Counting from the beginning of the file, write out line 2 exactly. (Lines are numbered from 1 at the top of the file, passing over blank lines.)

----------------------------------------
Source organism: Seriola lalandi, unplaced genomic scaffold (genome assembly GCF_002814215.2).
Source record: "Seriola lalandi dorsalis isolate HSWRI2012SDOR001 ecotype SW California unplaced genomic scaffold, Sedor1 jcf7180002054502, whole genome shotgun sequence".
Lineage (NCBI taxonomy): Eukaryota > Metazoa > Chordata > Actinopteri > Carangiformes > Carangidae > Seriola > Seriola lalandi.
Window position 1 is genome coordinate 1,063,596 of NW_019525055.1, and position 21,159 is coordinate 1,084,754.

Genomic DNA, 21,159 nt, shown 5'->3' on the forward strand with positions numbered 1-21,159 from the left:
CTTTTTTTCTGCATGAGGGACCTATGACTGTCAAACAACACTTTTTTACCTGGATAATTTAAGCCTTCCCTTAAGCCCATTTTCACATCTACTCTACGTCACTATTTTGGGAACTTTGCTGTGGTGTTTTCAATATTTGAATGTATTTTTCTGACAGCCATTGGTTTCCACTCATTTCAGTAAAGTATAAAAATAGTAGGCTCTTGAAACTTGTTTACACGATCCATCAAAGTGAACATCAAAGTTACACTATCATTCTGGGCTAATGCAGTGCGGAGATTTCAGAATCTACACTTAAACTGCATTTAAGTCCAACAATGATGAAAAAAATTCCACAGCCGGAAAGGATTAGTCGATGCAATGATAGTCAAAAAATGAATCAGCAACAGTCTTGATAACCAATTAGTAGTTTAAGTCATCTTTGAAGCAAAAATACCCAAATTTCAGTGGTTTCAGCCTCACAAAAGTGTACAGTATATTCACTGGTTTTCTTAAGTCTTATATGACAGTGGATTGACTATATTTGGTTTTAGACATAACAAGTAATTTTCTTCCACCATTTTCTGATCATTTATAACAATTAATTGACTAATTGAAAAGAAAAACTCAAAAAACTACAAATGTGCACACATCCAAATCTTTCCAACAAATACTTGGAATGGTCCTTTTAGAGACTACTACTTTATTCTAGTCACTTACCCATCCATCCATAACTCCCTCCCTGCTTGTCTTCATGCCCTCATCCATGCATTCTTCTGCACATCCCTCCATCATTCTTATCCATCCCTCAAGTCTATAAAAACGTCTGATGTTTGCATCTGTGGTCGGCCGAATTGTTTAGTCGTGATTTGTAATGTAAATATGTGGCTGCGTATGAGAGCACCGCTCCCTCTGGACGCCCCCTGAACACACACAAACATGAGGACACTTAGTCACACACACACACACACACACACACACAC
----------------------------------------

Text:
Source record: "Seriola lalandi dorsalis isolate HSWRI2012SDOR001 ecotype SW California unplaced genomic scaffold, Sedor1 jcf7180002054502, whole genome shotgun sequence".